“Each of these things is beautiful in its own way, and the world needs beautiful things.”
This book is set in ancient Egypt. Let me set the scene for you: a marvelous boy filled with curiosity and optimism is enamored by every single thing that catches his eye. He finds beauty in all things. This boy, Bezalel, turns out to be, with other Israelites under Egyptian rule, a slave. However, his genuine curiosity and appreciating for all things--mostly forgotten things--is refreshing. His clinging to his ‘beautiful things box’ definitely hits home.
He has found and learned to cherish his box. This box is quite important to the book's message. I’d even go as far as saying it’s the most important metaphor of the story. This box represents hope. This box represents genuine beauty in a world that feels bleak and oppressive.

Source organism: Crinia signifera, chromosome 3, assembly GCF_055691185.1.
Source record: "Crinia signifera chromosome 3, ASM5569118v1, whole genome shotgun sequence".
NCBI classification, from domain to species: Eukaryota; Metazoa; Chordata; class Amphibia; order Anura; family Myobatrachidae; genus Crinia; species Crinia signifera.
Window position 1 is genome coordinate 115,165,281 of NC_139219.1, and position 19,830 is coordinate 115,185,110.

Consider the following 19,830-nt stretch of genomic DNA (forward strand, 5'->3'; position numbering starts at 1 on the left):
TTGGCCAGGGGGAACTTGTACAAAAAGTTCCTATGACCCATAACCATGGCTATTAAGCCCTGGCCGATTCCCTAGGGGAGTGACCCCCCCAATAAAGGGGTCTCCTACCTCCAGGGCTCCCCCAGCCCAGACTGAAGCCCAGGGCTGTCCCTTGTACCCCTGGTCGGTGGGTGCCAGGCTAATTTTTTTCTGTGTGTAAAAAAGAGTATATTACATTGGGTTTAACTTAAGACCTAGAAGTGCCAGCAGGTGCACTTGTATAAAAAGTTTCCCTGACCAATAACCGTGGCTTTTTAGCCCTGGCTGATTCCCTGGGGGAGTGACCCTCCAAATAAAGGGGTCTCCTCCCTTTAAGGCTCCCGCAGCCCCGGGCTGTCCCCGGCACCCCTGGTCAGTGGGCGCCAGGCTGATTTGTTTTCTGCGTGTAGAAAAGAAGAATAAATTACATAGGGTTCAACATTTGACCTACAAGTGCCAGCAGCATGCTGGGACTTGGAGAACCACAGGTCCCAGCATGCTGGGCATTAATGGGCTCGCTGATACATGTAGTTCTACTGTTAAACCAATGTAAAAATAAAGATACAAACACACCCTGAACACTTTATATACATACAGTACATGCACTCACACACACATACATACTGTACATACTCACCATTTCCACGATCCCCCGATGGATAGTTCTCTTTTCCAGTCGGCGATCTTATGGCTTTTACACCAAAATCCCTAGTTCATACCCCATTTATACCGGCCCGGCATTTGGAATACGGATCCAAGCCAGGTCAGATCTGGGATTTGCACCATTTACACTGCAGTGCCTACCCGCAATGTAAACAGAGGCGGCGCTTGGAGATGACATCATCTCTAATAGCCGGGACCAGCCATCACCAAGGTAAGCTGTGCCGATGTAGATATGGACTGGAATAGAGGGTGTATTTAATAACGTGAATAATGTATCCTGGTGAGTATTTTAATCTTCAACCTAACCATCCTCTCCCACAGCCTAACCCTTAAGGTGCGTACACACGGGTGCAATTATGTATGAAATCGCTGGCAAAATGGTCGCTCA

The connection here is- we all have a box, even if not literally. I think it’s safe to say that everyone has felt gray at least once during their life. Which is totally okay. We need bad days to learn to love and *treasure* the beautiful. We develop a deep appreciation of the uncommon. If we never experienced difficult times, how could we possibly discover the beauty around? Maybe your “beautiful” isn’t stones, strings, and bug wings, like Bezalel, but something else that you appreciate, despite the situation surrounding you.
Your “beautiful” might seem insignificant to the world but just remember: this beauty you see and have learned to cherish is significant and valuable. You too will be chosen to build something, like Bezalel. You will inspire others to do the same. Just as long as you continue to collect and cherish beautiful things. Bezalel’s box is universal. Bezalel’s box is relatable. We need more of this in the world. Because, the world needs beautiful things.